Since the 1970s, Southern Baptists have engaged with their colleges, universities, and seminaries in often contentious discussions regarding relationship and control. Several institutions have opted to withdraw from formal relationships with the Southern Baptists in order to reduce control of the institutions. Catholic colleges and universities are engaged in discussion with the church's bishops regarding Pope John Paul II's Ex Corde Ecclesiae, a document outlining the church's position on the relationship between the church and the teaching activity of its universities and colleges. The Presbyterian, United Methodist, United Church of Christ, and Nazarene churches are engaged in conversations with church judicatories and college and university leaders to clarify and affirm statements reflecting a partnership appropriate to the twenty-first century.
Since 1996 the Lilly Foundation-supported Rhodes Consultation on the Future of the Church-Related College has involved ninety church-related institutions in ongoing discussion regarding the church's higher education mission in the postmodern world. Faculty, chaplains, and administrators are engaged in critical reflection regarding how church-relatedness is expressed in the life of colleges and universities.
Leadership and Control
Nearly all religiously affiliated colleges and universities are legally independent institutions. Sponsoring bodies usually have representatives on the institution's board of trustees. This tradition assures there is representation from the religious body and the perspective of the religious tradition is heard. The number of seats specified for faith community representatives varies. In some situations, all trustees must be members of the sponsoring tradition; a few institutions have no specified spaces. In most instances, the percentage of representatives ranges from 2 to 60 percent. Often the regional judicatory leader and the local pastor from the area are ex officio representatives on trustee boards. In most cases trustees are elected by the college's board of trustees, however, the by-laws of some colleges require trustees to be confirmed by the sponsoring denominational body.
Although many presidents of the 980 religiously affiliated colleges and universities are members of the sponsoring religious tradition, such membership is not required at all colleges. Such latitude may seem contrary to religiously affiliated higher education. Colleges seek the best presidential candidate, based on a variety of capabilities. The vitality of a college's religious affiliation, however, depends significantly on the support and encouragement that its "faith tradition" receives from the college president and other senior leaders at the institution.
Some traditions require a higher degree of staff relationship with the sponsoring religious body or association. The Council for Christian Colleges and Universities requires its ninety-five member colleges and universities to fulfill specific criteria. Among them is the requirement for a publicly stated mission based upon the centrality of Christ as well as a hiring policy requiring all faculty and administrators have a personal faith in Jesus Christ. Similarly, the Accrediting Association of Bible Colleges requires each member college to annually subscribe to a statement of faith.
Religiously affiliated colleges and universities also receive expressions of partnerships and support from their sponsoring tradition. Financial support for the institutions usually represents less than 1 percent of their budgets; this is a radical decrease from the 1980s. Several faith traditions also manage scholarship and loan programs for students of the tradition to attend an affiliated college. Occasionally funds are designated to support the college's out-reach to previously underserved ethnic and economic populations. This assistance supports the colleges and their commitment to educational access.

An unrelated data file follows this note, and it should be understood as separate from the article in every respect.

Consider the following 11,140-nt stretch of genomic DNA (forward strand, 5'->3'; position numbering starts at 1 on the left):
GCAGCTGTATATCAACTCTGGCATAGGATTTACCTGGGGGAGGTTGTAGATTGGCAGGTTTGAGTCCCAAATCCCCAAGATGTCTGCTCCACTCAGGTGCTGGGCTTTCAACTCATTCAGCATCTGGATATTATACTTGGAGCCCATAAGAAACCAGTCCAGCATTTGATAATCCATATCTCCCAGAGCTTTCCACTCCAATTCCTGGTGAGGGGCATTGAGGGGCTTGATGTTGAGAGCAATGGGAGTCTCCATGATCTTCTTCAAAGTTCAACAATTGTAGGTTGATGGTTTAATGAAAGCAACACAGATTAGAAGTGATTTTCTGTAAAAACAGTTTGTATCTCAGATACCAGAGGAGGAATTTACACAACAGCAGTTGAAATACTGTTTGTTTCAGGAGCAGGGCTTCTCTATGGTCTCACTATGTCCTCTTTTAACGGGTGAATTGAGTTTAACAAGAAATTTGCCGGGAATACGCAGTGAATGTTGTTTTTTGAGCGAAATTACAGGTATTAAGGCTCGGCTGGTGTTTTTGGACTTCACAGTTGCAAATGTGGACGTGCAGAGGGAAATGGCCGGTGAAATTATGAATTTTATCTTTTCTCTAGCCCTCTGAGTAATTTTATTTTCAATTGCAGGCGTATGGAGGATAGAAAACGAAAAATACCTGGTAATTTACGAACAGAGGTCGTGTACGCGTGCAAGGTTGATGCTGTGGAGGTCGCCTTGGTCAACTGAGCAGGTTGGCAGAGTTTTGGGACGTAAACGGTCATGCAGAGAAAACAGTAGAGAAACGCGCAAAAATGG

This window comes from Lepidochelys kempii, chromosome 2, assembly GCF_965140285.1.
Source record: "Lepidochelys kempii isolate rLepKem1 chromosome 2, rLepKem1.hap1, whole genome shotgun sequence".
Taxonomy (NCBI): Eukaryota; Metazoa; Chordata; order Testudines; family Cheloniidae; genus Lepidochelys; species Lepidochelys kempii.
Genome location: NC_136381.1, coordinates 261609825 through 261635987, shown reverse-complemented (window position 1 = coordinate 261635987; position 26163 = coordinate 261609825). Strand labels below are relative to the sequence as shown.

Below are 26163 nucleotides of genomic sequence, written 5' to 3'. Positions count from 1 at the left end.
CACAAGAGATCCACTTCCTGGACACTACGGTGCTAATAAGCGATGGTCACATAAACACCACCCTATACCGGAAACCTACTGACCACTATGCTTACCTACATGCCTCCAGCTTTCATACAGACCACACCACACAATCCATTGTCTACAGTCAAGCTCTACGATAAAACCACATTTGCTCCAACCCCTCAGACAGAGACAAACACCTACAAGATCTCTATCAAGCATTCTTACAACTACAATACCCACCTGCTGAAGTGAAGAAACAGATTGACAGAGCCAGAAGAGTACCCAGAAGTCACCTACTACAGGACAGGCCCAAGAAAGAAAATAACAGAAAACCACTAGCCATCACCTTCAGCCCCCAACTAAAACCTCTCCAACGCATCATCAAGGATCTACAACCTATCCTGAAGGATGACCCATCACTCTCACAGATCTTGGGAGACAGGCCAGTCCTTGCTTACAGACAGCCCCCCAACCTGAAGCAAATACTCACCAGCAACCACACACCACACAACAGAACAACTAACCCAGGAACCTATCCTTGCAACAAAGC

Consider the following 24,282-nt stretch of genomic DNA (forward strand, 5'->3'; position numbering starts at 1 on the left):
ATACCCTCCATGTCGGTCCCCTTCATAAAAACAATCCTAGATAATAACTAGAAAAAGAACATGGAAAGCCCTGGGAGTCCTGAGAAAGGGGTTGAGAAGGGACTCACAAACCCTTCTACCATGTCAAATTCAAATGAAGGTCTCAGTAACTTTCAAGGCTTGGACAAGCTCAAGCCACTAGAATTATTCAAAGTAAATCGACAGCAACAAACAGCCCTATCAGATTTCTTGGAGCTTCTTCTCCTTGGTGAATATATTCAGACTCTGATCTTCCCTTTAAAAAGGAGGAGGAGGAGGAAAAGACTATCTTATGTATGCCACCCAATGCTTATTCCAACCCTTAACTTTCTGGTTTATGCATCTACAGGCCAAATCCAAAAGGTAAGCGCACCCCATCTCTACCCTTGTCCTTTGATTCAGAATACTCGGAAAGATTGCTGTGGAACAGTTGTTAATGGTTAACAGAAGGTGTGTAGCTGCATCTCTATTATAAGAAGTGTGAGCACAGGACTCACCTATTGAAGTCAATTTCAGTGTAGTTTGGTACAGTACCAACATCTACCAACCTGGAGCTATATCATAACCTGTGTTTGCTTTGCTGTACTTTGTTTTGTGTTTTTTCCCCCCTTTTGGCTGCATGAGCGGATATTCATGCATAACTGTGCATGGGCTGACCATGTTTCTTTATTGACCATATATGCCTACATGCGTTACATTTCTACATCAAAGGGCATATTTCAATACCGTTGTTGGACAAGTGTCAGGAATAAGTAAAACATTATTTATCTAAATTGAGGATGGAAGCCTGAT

Many religious groups provide structural and programmatic support for the colleges, offering consultative services, sponsoring workshops, and facilitating programmatic initiatives. Among the churches supporting their colleges in this manner are the Mennonites, Lutherans, Presbyterians, Nazarenes, United Church of Christ, Southern Baptists, Disciples, Catholics, and United Methodists. Associations of presidents in various religious traditions provide a network of support for these leaders.
Issues for the Future
Religiously affiliated colleges continue to have a significant role in the education life of the United States and the world. Their commitment to a just and value-centered living and learning community, with a commitment to the liberal arts and civic leadership, is a valuable alternative to other approaches to education. The clarification of the relationship between the college and their religious tradition will continue to be an issue. Some colleges will opt out of a relationship with the religious bodies. Many others will understand the relationship as a central part of their identity, giving the college a unique role as the provider of value-centered education, personal integrity, and social responsibility.
Other religiously affiliated institutions may disappear from the scene for another reason: financial resources. The smaller size of these institutions, the dwindling financial support from their denominations, and the absence of state subsidies afforded state institutions, places some of the colleges in precarious financial situations. The challenge will be for the colleges and the sponsoring religious groups to join together to secure the resources necessary to continue their significant educational role, reflected by the invitation of Saint Augustine, Intellege ut credas; crede ut intellegas (understand so that you may believe; believe so that you may understand), an invitation to unite the endeavor of intelligence and faith.